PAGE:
The exact same occurs with our ineffective understanding and handling of the cultural influences on our conflicts. Future articles will deal with more comprehensive strategies to deal with our cultural conflicts, but for now we can maybe make two larger points. Given the polarization and the decades of harm behind us, let’s not be too ambitious and ask for South Africans to fly before they can walk. Let us be clear on one thing: you do not need to accept other cultures to understand that being more conflict competent is, at its simplest levels, in YOUR best interests. If you struggle with allowing anyone else a place in the sun, good and well for now. At least use these conflict tools to secure a place in that sun for you and your people. We can work on those other miracles later on. 

Secondly, becoming conflict competent is your responsibility. No one else is going to help you with your CQ, with your conflict skills to be used in your home, your community, your workplace. Understand simply, for now, that we are caught in complex cultural conflict spirals, and that the consequences of what we see around us are not going to disappear in time, our current strategies or be removed by the next government in 2024. Also understand, as our future work will show, that in developing your CQ you need not give up anything dear and of value to you, you do not need to make peace with “the enemy” if you do not see the value of that. We do not need to avoid our conflicts, we need to simply have better conflicts. For that, an increased understanding and respect for the place of these cultures in our conflicts is necessary. 

Challenges for the conflict resolution profession arising from these insights 

An important responsibility rests on the field of conflict study and, in particular, its practice, to not just educate conflicting parties on the impact of cultural diversity on their conflicts, but for conflict practitioners and mediators to also educate themselves, and to actually apply the principles of IM. So far, there is very little to be seen of this crucial discipline in South African conflict studies or practice.

 Once we understand that mediation and conflict resolution is not, should not, and can never be truly neutral in its application, and once we understand that mediators often actually guide and shape opinions, alternatives and outcomes, the abovementioned responsibilities snap sharply into focus. By not being sufficiently sensitive to cultural diversity, by having a poorly developed or improperly applied cultural conflict intelligence mediators will effectively be limiting parties in telling their stories, developing their interests, understanding their options and solutions, problem solving will become limited, certain parties will effectively be shut down and with that, an inevitable loss of respect, dignity and trust in the system. This requires an increased and ongoing awareness and study of intercultural mediation when we work with these challenges.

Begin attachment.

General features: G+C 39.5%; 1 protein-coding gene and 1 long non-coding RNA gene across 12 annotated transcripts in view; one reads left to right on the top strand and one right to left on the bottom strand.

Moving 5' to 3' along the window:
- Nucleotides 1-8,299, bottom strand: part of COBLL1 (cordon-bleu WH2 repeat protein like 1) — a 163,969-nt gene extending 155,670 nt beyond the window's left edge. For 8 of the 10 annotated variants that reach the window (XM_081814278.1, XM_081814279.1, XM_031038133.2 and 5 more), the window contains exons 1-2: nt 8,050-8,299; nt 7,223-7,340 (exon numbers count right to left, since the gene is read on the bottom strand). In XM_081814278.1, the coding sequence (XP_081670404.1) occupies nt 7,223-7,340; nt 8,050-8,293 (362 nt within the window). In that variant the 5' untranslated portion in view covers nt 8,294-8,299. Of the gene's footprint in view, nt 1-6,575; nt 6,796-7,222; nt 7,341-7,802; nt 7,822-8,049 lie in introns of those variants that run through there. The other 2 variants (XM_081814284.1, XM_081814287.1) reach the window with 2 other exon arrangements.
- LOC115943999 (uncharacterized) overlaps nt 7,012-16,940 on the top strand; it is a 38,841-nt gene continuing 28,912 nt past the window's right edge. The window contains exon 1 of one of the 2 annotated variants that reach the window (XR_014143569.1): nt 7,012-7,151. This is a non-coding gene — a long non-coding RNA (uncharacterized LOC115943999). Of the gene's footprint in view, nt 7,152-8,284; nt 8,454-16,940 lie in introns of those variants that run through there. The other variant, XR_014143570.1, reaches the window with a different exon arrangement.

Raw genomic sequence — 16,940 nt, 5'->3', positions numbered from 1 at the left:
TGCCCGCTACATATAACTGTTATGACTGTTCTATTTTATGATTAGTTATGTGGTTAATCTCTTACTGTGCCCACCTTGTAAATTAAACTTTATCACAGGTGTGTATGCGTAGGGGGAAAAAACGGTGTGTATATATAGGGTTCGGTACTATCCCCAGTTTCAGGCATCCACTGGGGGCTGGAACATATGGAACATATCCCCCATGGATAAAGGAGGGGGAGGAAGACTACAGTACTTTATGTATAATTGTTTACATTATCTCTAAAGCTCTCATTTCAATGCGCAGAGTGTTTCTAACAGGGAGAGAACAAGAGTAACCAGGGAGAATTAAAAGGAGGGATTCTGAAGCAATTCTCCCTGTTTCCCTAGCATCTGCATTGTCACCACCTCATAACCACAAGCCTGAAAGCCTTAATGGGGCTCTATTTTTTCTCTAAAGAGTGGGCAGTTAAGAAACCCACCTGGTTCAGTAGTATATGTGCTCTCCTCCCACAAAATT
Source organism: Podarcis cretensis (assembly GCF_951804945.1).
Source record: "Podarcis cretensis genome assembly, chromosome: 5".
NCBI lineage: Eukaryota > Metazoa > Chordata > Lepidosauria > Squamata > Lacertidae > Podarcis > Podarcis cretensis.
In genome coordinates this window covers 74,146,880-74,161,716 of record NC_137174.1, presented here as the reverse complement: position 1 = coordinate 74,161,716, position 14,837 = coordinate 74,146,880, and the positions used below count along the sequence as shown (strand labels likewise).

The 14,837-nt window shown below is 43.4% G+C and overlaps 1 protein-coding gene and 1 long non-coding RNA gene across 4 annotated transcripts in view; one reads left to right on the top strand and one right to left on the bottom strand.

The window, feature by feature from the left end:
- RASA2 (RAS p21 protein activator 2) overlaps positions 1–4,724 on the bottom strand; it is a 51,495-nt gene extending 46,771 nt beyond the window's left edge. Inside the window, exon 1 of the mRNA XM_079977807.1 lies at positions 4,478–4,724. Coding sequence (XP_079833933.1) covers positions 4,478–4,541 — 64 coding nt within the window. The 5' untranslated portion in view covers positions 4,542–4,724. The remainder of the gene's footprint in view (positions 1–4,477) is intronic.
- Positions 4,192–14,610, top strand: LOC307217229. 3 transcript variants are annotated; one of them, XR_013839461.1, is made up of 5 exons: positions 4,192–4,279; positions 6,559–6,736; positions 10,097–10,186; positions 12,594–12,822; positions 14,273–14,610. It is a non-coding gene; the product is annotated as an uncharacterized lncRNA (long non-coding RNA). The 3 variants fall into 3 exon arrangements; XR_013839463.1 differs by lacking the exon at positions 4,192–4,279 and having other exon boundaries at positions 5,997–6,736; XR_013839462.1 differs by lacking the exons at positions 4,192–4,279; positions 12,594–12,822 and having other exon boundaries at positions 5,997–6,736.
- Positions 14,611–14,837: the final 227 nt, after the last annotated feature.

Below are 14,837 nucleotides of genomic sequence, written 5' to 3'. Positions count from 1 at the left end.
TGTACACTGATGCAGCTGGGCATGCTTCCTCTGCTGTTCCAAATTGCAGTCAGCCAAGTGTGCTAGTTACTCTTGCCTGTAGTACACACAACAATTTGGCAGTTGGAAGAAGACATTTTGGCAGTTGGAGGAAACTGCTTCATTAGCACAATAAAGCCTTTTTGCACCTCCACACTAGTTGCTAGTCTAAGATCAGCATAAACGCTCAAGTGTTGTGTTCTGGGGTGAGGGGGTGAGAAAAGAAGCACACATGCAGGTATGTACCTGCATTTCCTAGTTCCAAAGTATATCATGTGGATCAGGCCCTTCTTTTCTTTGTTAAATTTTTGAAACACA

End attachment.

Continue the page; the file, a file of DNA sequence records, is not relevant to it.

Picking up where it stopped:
It is a growing, complex field that requires more than a nodding acquaintance with the main principles of the field. A fully developed CQ should be a prerequisite for meaningful work in South African conflict resolution. Further study, development and educational work (including mentoring) should be a high and urgent priority in the South African workplace and political arenas. 


South African conflicts are generally interlinked, complex problems that involve measures of politics, identity values (race, gender etc), economic realities and these cultural influences. For various reasons, ranging from our past to using very outdated solutions for our problems, we tend to ignore or take hammers to all problems, while in so many of them scalpels are necessary. 

We have, in the process, largely and often, lost sight of each other. We see enemies, we see people who are unreasonable, we ascribe the mess we see around us, the fears and concerns that we must live with, to these “others”, and this gets exploited by unprincipled people who do not have other, workable strategies or our best interests at heart. Like fish in a net, the more we struggle using the strategies are using at present, the deeper we will get stuck in these cultural conflicts. 

Just as we see the waste of human potential in the generally wrongheaded application of BEE principles, where a good principle is ineptly applied in practice, we see how our cultural diversity, which should be a source of pride and strength, ends up becoming a formidable problem in our South African conflicts. Frustratingly, the conflict outcomes are all rather easily manageable and even predictable if correctly understood and applied. 

It hardly needs any financial outlay, it needs a minimum of time, it does not depend on anything like a general consensus, and it does not require any cultural changes or even compromises. It starts with small steps: you and your CQ. How you understand culture and conflict, how skilled you are in that. Not for them, not for a cause: for you.


  • Full references, further reading material, courses, coaching and study material are available on request. This article is part of a series of topics that are being written as discussion pieces in the overriding debate on cultural intelligence (CQ), intercultural mediation and our South African conflicts.

   (Andre Vlok can be contacted on andre@conflictresolutioncentre.co.za for any further information) Andre Vlok 

February 2023